The RC stars are core helium-burning stars, which are metal-rich and massive counterparts of the horizontal branch stars. Because they have a constant magnitude, they are standard candles for distance estimation (Stanek et al. 1998). Their constant characteristic colour makes them good tracers for reddening estimation (Subramaniam 2005b). Here we use the JH magnitudes of RC stars to understand the structure of the LMC disk. The RC stars occupy a compact region in the optical colour magnitude diagram (CMD) and are thus easily identifiable. Even though they occupy a compact region in the infrared CMD, their location is blended with the location of stars in the other evolutionary phases. In this study, we identify the RC stars in the NIR by cross-identifying with the optically identified RC stars to minimize the contamination of stars in other evolutionary phases, especially the AGB stars.

The structure of the paper is as follows. In Sect. 2 the data and the selection of the RC sample are explained. The analysis is described in Sect. 3 and the results are given in Sect. 4. The variation of structural parameters as a function of radius is described in Sect. 5. The effects of reddening and population effects of RC stars in the estimation of the structure are discussed in Sect. 6. As this work is motivated by the study of K09 and we use the same data set and tracer used in the study, we compare in Sect. 7 our results with the study of K09 in detail. The differences seen are also explained in this section. The conclusions of our study are given in Sect. 8.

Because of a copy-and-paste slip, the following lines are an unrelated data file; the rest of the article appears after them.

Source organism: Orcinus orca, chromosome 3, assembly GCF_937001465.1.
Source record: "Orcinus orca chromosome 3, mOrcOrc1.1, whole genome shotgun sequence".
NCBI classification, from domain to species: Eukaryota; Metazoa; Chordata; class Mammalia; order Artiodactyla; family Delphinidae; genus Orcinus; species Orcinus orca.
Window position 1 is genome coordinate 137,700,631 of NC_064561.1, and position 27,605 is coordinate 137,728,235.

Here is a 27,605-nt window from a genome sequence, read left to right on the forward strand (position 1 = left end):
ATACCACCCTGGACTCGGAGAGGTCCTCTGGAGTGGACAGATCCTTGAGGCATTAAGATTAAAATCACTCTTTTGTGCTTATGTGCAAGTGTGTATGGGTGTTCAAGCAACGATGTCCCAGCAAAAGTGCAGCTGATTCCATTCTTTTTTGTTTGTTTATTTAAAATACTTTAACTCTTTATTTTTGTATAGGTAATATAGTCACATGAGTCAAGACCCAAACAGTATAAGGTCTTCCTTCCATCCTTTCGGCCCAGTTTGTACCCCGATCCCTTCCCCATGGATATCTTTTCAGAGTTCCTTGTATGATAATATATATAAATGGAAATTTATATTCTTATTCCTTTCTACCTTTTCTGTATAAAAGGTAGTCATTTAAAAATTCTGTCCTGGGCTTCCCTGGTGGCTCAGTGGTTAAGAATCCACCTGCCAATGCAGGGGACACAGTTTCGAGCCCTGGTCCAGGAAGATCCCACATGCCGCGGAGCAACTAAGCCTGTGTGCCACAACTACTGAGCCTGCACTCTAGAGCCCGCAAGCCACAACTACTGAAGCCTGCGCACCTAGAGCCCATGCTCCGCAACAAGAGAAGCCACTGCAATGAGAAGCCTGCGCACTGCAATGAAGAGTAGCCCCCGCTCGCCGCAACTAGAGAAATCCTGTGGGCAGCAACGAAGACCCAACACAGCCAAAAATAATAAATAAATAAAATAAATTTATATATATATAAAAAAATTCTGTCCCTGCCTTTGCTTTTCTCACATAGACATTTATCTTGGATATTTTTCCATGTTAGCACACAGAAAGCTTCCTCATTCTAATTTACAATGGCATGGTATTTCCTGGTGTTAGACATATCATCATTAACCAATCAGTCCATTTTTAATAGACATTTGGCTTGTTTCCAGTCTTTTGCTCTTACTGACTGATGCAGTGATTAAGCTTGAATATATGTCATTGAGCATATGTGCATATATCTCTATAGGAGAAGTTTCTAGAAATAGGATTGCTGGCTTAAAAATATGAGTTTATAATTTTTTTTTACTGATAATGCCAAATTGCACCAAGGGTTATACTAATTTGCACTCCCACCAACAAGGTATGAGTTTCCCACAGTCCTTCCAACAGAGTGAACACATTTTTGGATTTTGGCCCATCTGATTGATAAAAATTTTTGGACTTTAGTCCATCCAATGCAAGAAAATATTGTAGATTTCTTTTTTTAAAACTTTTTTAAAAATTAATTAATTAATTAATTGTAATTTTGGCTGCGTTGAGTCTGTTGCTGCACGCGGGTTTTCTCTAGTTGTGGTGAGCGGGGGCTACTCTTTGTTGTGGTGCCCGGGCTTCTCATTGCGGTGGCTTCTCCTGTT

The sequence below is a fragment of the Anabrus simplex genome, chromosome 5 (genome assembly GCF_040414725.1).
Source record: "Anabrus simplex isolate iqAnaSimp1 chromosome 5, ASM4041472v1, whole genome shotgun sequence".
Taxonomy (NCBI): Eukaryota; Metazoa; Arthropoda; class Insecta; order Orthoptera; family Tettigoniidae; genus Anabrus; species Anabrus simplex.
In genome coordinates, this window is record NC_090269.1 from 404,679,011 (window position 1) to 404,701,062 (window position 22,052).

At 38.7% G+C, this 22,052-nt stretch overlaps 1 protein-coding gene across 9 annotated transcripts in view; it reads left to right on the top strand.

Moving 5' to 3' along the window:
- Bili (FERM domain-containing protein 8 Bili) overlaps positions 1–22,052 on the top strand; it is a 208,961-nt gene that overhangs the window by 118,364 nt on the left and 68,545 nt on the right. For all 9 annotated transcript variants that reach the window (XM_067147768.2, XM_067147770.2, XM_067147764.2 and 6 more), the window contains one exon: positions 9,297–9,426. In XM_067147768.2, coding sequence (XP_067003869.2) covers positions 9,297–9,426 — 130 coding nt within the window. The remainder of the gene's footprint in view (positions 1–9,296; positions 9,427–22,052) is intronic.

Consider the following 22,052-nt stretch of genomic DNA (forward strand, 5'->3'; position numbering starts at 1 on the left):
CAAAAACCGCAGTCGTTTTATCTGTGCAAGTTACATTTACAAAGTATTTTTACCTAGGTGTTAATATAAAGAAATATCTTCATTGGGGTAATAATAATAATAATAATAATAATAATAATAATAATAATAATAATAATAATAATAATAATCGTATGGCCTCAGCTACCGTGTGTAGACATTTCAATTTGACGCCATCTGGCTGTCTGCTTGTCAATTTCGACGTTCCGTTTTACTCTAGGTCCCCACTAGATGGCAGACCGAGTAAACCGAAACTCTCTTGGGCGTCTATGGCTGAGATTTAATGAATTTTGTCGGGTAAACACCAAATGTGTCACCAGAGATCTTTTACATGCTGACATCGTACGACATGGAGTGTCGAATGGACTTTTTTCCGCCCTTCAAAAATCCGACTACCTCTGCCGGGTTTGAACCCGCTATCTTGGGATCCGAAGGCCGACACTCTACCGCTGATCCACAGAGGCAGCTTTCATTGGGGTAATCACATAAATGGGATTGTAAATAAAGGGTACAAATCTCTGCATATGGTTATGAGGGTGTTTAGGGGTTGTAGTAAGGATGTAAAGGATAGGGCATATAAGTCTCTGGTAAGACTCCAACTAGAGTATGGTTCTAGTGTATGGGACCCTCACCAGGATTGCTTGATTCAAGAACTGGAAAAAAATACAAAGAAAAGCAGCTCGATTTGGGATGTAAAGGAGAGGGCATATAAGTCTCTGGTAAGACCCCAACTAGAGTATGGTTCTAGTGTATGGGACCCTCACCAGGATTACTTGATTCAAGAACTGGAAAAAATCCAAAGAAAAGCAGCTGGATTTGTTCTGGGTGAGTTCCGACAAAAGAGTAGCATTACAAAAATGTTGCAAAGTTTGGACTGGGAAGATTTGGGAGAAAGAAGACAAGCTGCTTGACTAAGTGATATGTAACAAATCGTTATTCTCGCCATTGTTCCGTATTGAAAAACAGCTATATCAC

2. Data

The IRSF-MCPSC (Kato et al. 2007) is an outcome of an imaging survey of the Magellanic Clouds (MCs) in the NIR bands J (1.25 μm), H (1.63 μm) and Ks (2.14 μm) from October 2001 to March 2006. The observations were made with the SIRIUS camera on the IRSF 1.4 m telescope at Sutherland, the South African Astronomical Observatory. The SIRIUS camera is equipped with three 1024  ×  1024 HAWAII arrays to enable simultaneous observations in the three bands (Nagashima et al. 1999; Nagayama et al. 2003). The IRSF SIRIUS pixel scale is 0.45 arcsec/pixel, yielding a field of view of 7.7 × 7.7 arcmin2. The photometric catalogue (Kato et al. 2007) includes 14 811 185 point sources for a 40 deg2 area of the LMC and 2 769 682 sources for an 11 deg2 area of the Small Magellanic Cloud (SMC). In our present study, the LMC catalogue is used to estimate the structural parameters of the LMC using the RC stars.